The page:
Notorious Michigan abortionist Alberto Hodari, who has been linked to four patient deaths, has a strategy for preventing future trouble. Not future trouble for endangered patients, mind you: Future trouble for Alberto Hodari. You see, the widened clinic exit that would allow emergency rescuers to get a gurney in and out of the building is just too expensive, so Hodari plans to just do more things that aren't abortions (rather than do fewer abortions). This will change his status from "abortion clinic" to "doctor's office" and free him from the annoying burden of regulations to protect the lives of patients.

Four women are known to have died at Hodari-run abortion mills. Fifteen-year-old Tamia Russell died less than 24 hours after a late-term abortion at Hodari’s Lathrup Villiage in 2004, the same clinic that is subject to closure. In 2007, a 17-year-old Hodari patient died from abortion complications. Chivon Williams died less than six hours after having been released from one of Hodari’s abortion clinics following a suction abortion.

In 2009, Hodari was fined $10,000 for his part in the death of 32-year-old Regina Johnson in 2003. An investigation by Voices for Women revealed that the facility where Johnson died, having never awakened from anesthesia, was not equipped with resuscitation equipment.


The idea that he needs to upgrade his facility is dismissed by Hodari and his lawyer:

Hodari’s attorney, Victor Norris, responded, “The department can’t be that concerned about irreparable harm if they gave the license in the first place.”


In other words, not only is Hodari refusing to take corrective action, he doesn't want the state to take any corrective measure either. He'd prefer that they take the Pennsylvania Approach that allowed Kermit Gosnell to run a filthy, dangerous abortion mill without any real oversight.

And Hodari was permitted to practice at several National Abortion Federation member clinics -- as was Kermit Gosnell. NAF continues to claim that they actually give a rat's ass about patient safety.

Wednesday, April 20, 2011

1955: ProChoice icon kills woman in nutcracker abortion

Joyce Johnson, Meet Harvey Karman

During April of 1955 Harvey Karman was working at the Clinical School of the Psychology Department of the University of California at Los Angeles, seeking a doctorate in psychology. He was not licensed to practice medicine.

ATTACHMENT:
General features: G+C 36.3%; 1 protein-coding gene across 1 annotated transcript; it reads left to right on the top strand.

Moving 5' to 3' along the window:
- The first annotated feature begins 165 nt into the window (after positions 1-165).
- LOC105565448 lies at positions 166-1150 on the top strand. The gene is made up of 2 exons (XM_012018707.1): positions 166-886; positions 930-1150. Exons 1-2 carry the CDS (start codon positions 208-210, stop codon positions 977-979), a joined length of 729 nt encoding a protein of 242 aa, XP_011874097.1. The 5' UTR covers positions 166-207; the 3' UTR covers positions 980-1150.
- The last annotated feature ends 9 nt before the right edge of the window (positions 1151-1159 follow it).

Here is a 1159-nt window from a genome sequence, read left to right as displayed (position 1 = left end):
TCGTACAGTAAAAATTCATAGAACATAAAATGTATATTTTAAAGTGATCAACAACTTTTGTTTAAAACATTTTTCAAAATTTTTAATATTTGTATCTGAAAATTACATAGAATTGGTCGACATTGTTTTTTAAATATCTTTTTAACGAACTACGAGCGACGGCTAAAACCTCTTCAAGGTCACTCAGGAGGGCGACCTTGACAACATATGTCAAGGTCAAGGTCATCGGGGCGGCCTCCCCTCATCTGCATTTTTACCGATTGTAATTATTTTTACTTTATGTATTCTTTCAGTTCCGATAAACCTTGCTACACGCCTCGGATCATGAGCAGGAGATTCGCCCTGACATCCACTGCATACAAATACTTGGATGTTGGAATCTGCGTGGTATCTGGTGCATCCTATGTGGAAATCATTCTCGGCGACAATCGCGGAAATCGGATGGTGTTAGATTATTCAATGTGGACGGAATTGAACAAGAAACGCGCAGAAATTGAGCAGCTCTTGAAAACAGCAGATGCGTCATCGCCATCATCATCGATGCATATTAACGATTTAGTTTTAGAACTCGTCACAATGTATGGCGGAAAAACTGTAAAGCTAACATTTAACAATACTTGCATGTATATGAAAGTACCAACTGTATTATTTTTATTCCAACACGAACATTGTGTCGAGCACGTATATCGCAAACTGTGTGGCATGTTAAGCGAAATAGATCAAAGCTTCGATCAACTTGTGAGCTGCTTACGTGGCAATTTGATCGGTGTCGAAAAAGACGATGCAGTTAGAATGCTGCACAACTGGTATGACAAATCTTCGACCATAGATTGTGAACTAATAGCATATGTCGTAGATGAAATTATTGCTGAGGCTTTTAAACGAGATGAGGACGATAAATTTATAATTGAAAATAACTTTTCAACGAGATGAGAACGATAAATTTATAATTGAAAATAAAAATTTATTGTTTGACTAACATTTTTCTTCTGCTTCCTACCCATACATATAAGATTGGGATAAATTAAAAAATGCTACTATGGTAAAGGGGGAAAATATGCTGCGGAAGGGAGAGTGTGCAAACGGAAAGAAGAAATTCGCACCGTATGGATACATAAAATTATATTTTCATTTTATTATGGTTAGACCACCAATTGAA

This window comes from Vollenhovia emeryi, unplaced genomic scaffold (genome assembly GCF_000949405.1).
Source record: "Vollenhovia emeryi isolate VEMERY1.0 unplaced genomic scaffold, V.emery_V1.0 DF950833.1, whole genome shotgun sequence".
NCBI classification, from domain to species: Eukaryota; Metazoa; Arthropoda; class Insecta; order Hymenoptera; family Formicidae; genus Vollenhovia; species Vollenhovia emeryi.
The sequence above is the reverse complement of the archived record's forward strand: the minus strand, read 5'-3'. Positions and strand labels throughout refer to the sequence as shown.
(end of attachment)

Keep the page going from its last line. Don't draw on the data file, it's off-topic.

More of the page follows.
Around early February of 1955, 26-year-old Joyce Johnson told her husband, Ben, that she was pregnant. They discussed an abortion. Joyce had a friend named Patricia who she saw shortly before she met Karman. Prior to the abortion, according to both Patricia and Joyce's husband, Joyce was in good health.

The Abortion & Its Effects

On April 6, 1955, Karman met Joyce in a motel room and, using a speculum, inserted a nutcracker into Joyce in order to perform an abortion.

On April 8, Joyce's husband took her to St. Joseph's Hospital. She was examined by a Dr. Moss who diagnosed her as suffering from "an infected criminal abortion." The dead fetus was still in her uterus. She expelled it while at St. Joseph's.

On April 13, Joyce was transferred to General Hospital for specialized treatment. She died there on April 21. An autopsy was performed, and Joyce's death blamed on bronchial pneumonia brought on by the septic abortion.

The Trial

During the trial, a photograph of the autopsy was available, but the district attorney didn't display it. He instead told the jury, "you can look at it up in the jury room if you are so inclined--it's an autopsy picture--I'm not going to show it to you because some people don't like to see things like that--she was 26 years old April 6th. She was a girl in good health. She was pregnant. She wanted to do something about having an abortion for this pregnancy."

The district attorney also told the jury, "Frankly, I don't know how you feel about this matter of abortion--it is a matter of difference of opinion. Some people say well, people can't afford it, it's all right to have an abortion. Some people say if the woman's health won't stand it it's all right to have an abortion. Our law says it's all right to have an abortion if her health is of such nature she can't have a baby. Some people think abortions are all right. Some people are absolutely against all of them. If you want to know the truth, I'm pretty much against all abortions myself, I think it's a terrible thing for a girl to be talked into this."

The appeals court found it "improper for the district attorney to express his personal belief as to all abortion," but noted that since the jury was admonished to ignore the comment Karman had no grounds for appeal in the fact that the DA made the comment.

The Defense


Karman's defense called a Dr. Gilbert as an expert. He reviewed the autopsy report and medical records, an opined that Joyce did not die from a septic abortion. He was paid $150 for his testimony, ironically the same amount Joyce paid for the abortion.

The defense also appealed on the grounds that the the DA unduly prejudiced the jury by bringing out in cross-examining Karman that he'd been conviced previously of a felony. The appeals court ruled that this was proper impeachment of a witness.